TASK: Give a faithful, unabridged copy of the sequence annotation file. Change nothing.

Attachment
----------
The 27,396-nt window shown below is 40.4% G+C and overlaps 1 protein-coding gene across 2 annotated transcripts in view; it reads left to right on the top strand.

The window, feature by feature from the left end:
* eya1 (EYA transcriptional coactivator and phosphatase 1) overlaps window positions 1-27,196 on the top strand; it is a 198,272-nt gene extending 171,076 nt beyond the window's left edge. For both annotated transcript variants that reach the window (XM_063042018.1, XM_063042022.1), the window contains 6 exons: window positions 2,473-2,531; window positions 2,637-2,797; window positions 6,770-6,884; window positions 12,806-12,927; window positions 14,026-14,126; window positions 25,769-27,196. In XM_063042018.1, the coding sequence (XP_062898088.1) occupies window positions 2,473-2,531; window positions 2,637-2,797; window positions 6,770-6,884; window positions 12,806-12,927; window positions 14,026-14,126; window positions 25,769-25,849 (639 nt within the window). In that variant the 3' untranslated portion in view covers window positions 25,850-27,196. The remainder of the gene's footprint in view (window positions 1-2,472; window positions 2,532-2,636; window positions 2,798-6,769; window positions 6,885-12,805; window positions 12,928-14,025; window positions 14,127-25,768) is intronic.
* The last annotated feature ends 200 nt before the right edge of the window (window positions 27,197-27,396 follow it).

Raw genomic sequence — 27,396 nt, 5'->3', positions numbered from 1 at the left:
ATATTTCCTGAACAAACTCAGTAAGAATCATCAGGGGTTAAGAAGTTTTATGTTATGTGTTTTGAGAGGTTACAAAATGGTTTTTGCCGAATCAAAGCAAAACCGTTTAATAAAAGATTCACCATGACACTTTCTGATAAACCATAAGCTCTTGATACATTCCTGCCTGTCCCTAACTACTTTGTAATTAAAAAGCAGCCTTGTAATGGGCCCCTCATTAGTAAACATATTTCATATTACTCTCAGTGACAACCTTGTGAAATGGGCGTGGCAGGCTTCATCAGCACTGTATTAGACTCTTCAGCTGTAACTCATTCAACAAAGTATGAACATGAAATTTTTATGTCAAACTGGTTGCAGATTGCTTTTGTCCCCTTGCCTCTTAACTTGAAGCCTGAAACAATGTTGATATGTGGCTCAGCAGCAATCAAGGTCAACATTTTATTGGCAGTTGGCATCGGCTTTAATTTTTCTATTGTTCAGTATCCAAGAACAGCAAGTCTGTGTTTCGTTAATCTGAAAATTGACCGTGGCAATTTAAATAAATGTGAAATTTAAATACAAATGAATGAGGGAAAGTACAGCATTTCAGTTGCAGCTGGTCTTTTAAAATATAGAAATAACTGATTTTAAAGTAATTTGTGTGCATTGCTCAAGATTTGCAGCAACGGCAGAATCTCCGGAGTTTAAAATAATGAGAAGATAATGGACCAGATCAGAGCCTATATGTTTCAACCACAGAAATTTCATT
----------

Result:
The 27,396-nt window shown below is 40.4% G+C and overlaps 1 protein-coding gene across 2 annotated transcripts in view; it reads left to right on the top strand.

The window, feature by feature from the left end:
* eya1 (EYA transcriptional coactivator and phosphatase 1) overlaps window positions 1-27,196 on the top strand; it is a 198,272-nt gene extending 171,076 nt beyond the window's left edge. For both annotated transcript variants that reach the window (XM_063042018.1, XM_063042022.1), the window contains 6 exons: window positions 2,473-2,531; window positions 2,637-2,797; window positions 6,770-6,884; window positions 12,806-12,927; window positions 14,026-14,126; window positions 25,769-27,196. In XM_063042018.1, the coding sequence (XP_062898088.1) occupies window positions 2,473-2,531; window positions 2,637-2,797; window positions 6,770-6,884; window positions 12,806-12,927; window positions 14,026-14,126; window positions 25,769-25,849 (639 nt within the window). In that variant the 3' untranslated portion in view covers window positions 25,850-27,196. The remainder of the gene's footprint in view (window positions 1-2,472; window positions 2,532-2,636; window positions 2,798-6,769; window positions 6,885-12,805; window positions 12,928-14,025; window positions 14,127-25,768) is intronic.
* The last annotated feature ends 200 nt before the right edge of the window (window positions 27,197-27,396 follow it).

Raw genomic sequence — 27,396 nt, 5'->3', positions numbered from 1 at the left:
ATATTTCCTGAACAAACTCAGTAAGAATCATCAGGGGTTAAGAAGTTTTATGTTATGTGTTTTGAGAGGTTACAAAATGGTTTTTGCCGAATCAAAGCAAAACCGTTTAATAAAAGATTCACCATGACACTTTCTGATAAACCATAAGCTCTTGATACATTCCTGCCTGTCCCTAACTACTTTGTAATTAAAAAGCAGCCTTGTAATGGGCCCCTCATTAGTAAACATATTTCATATTACTCTCAGTGACAACCTTGTGAAATGGGCGTGGCAGGCTTCATCAGCACTGTATTAGACTCTTCAGCTGTAACTCATTCAACAAAGTATGAACATGAAATTTTTATGTCAAACTGGTTGCAGATTGCTTTTGTCCCCTTGCCTCTTAACTTGAAGCCTGAAACAATGTTGATATGTGGCTCAGCAGCAATCAAGGTCAACATTTTATTGGCAGTTGGCATCGGCTTTAATTTTTCTATTGTTCAGTATCCAAGAACAGCAAGTCTGTGTTTCGTTAATCTGAAAATTGACCGTGGCAATTTAAATAAATGTGAAATTTAAATACAAATGAATGAGGGAAAGTACAGCATTTCAGTTGCAGCTGGTCTTTTAAAATATAGAAATAACTGATTTTAAAGTAATTTGTGTGCATTGCTCAAGATTTGCAGCAACGGCAGAATCTCCGGAGTTTAAAATAATGAGAAGATAATGGACCAGATCAGAGCCTATATGTTTCAACCACAGAAATTTCATT